by C. LeMar McLean (@MarzMediaUS)
For all the sexist antics to which women in WWE have been subjected over the years (like here and here), the company has successfully hovered over mutually exclusive pools of degradation and empowerment regardless of gender. And with a more robust collection of female talent than ever before, WWE offers a spectrum of characters that undermine any claims that the company has an anti- (or pro-) feminist agenda. But despite WWE’s ability to take a firm, culturally responsible stance on depictions of its Divas, the most recent NXT Takeover show demonstrated how preferential treatment of men (subconscious or otherwise), can compromise the quality of a show, even though men are the company’s main attraction.
In this special presentation of WWE’s minor league program, the main event featured the talented also-ran Tyson Kidd challenging the NXT Champion, indie sensation turned WWE rising star Adrian Neville. Although the tension was appropriately high for the match’s profile, Kidd, despite his nearly 20 years of experience, did not present a legitimate threat to Neville’s title in the sense that it would be imprudent for WWE to expose Neville (their top prospect) to failure at this juncture, much less in favor of Kidd, a performer in whom the company has not invested much in recent years.
Kidd and Neville deserve high praise for their performance, and they lived up to the main event slot in which they were placed. But the overall NXT Takeover experience would have been more rewarding had the men deferred to the women’s match between Natalya and Charlotte. This Divas contest also awarded a championship, the culmination of a single-elimination tournament. And in addition to the excitement of a brand new Divas Champion being crowned, the backstory of the matchup eclipsed any buzz the headlining men’s match could generate.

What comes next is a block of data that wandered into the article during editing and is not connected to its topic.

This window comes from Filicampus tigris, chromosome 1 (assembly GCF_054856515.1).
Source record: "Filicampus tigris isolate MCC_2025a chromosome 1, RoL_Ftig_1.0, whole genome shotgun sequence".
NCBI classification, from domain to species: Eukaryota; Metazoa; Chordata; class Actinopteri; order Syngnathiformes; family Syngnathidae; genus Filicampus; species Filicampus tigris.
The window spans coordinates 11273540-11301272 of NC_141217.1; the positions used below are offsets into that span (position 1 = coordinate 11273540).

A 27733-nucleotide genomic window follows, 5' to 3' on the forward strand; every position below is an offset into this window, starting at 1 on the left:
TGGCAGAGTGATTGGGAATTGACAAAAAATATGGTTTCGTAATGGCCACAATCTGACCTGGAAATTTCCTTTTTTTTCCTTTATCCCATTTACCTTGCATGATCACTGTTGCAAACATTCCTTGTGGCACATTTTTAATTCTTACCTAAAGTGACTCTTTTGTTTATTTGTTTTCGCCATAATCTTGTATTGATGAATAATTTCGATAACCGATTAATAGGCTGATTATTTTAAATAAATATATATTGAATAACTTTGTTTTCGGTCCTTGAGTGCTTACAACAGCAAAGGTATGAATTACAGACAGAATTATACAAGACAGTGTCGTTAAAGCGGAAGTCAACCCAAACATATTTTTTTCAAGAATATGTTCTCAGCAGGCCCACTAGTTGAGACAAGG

On one side, Natalya advanced to the championship match as a WWE veteran whose training began with the legendary Hart family. The daughter of Jim “The Anvil” Neidhart, Natalya is the first-ever third-generation female wrestler and has shown that she was born to grapple for the past decade and a half. Accompanying her at ringside was her uncle, WWE Hall of Famer Bret “The Hitman” Hart. In the other corner, Charlotte brought her own pedigree at which no one can scoff. Being 16-time World Champion Ric Flair’s daughter, Charlotte makes wrestling appear second nature (pun intended) and is poised to deliver athletic precision and in-ring charisma for years to come. To round out the Legacy vs Legacy billing of the match, the “Nature Boy” himself cheered his daughter on from the ring apron.
The match itself was as proficient and action-packed as the ending was emotional. Diehard and casual fans alike could easily appreciate the importance of such a full-circle experience: 2 wrestling icons watching the young women they’ve seen grow up excel in the family business. The tear-filled embrace shared by Charlotte and Natalya after the final bell also indicated the enormity of the moment, a torch of sorts being passed from the most respected Diva in the company to the most promising new talent. And for a company that thrives on cattiness among Divas (check your local listings for E! if you must), the collegiality among Natalya, Charlotte, Bret, and Ric after the match typified the passion and fellowship required to earn respect and have longevity in such a taxing career.